As a teacher I attend at least 15 hours of professional development each summer. Yesterday I had the privilege of attending a class titled "The Catholic Social Teachings, Come Alive."
Half of it was the background of our Catholic Social Teachings, encyclicals, the history and ideas for how to live out our faith through these principles. There were a few teachers from local schools that shared their experiences with service that were feasible for us to replicate in our own classrooms.
Then Fred Whittaker from St. Francis of Assisi spoke. I was floored. His ideology, and that of the school, made me want to enroll my children in that school. He did not talk about projects but about living out our faith. He did not talk about how Catholic Social Teaching should be cross-curricular, but how these are the principles we should live in life. He teaches his students how to listen with compassion to others. At a young age they are trained to listen for feelings, opinions, facts, and to put themselves into the shoes of the people speaking. Their school welcomes refugees to come and speak to their students at least monthly. The school has a service program that is so embedded into the school that it is now a part of their culture. He teaches his students to thank those they serve for allowing them to be a part of their life experience. He understands so well that service is not about the hours you write on a log but serving because you must, it's a response to loving others so deeply that you have to serve.
Mr. Whittaker spoke of the slippery slope of serving others for that rewarding feeling. That feeling that says I have more than you and I am grateful that I do and that I can help you. When what we should really feel is I have more than you which can be my own poverty, you have less than me but you are richer in so much. That we are interconnected as a family that should love and take care of one another. His students react to current social events and are driven by the Holy Spirit to change things. They have been a part of legislation and agents for change within their own community. They host a farmer’s market weekly so that the local refugees can sell the food they garden to support themselves. They mentor and help out Catholic Charities not just during the school year but during the summer. His has a social justice club that meets year round.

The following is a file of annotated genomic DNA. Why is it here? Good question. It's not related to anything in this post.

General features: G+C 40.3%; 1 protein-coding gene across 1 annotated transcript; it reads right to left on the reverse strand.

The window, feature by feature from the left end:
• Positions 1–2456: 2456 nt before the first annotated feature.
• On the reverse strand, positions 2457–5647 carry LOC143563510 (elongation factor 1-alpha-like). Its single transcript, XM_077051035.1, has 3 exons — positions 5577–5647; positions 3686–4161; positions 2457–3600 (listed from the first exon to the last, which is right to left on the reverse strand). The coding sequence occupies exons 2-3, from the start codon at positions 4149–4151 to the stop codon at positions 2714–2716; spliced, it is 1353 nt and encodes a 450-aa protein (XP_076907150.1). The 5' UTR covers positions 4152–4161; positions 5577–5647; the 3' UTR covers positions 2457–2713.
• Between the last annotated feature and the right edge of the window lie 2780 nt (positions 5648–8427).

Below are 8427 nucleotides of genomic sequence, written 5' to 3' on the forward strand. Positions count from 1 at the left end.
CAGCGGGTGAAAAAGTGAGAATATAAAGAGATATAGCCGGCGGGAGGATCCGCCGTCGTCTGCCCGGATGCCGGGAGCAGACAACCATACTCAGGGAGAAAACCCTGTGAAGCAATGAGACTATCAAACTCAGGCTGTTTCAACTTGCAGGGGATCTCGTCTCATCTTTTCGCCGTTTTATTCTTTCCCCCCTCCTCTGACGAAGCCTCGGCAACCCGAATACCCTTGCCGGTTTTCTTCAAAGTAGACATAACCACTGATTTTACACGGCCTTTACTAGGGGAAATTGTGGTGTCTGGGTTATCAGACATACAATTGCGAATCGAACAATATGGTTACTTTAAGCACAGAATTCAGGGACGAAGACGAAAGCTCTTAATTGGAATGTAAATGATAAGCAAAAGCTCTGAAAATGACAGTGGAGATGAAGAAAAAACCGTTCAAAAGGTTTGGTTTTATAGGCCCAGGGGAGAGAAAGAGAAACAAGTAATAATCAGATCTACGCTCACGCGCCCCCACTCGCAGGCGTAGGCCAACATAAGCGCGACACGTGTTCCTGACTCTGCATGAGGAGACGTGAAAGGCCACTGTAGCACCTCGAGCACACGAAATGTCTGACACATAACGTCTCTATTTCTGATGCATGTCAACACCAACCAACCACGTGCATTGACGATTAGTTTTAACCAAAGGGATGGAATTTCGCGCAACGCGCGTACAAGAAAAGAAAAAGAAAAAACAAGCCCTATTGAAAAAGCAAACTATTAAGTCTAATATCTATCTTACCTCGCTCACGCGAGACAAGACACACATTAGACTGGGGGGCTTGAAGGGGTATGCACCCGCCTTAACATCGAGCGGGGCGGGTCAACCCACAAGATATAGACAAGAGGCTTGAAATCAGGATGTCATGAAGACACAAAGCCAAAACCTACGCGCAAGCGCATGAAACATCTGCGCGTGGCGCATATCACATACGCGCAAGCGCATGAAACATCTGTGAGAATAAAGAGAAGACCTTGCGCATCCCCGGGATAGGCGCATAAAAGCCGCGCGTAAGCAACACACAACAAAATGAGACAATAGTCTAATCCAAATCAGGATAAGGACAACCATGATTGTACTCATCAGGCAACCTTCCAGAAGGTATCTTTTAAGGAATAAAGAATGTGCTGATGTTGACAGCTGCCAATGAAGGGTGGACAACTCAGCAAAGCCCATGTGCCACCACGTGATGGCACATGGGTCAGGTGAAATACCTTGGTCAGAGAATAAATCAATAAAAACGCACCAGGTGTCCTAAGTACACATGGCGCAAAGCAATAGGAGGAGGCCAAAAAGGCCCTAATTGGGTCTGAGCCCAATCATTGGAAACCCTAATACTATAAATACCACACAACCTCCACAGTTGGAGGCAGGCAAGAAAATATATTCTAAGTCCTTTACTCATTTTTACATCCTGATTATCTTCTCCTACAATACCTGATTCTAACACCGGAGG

During the class there was a great emphasis placed on this idea that Pope Francis has talked about; making "the other" a person, "another."
Because we are them and they are us. One of the speakers spoke of how we are all in need and those of us who are not in need at this moment have been or are temporarily stable. However, we should never forget from where we have come. If we are all creations of God made in God's image then we are truly all family. Family takes care of one another not because of need but out of love. When you truly love someone you feel that love in your soul and must help them it is a reaction and a choice.
I am a note-taker in classes and I took 6 pages of notes. I don't want to forget these ideas, lessons, or feelings. We believe Jesus was indeed the suffering servant that Isiah spoke about in the Old Testament. He served God with full dedication, devotion, and undying obedience all the way to the point of death. We should be humble servants not looking for that feeling of reward but searching only for our family members to love. If we see others as our family and truly love then we are not seeking that high we are only doing what God has created us to do; to love without condition, to be in full relationship with God, ourselves, creation, and not "the other" but one another.
Copyright 2015 Lori Hadorn-Disselkam
Photo: "Ripe Farmer's Market at Eilan" by Vitamin G (2013) via Flickr.
About the Author
Lori Hadorn-Disselkamp - mom of 4 teens/wife for 20+ years. Lori has been writing at her own website Faith Filled Mom. She writes about the journey of faith we live daily and the ability to recognize God. She is a retreat director at Sacred Heart Academy HS. She just earned her MA in Pastoral Ministry as well as a certification in spiritual direction.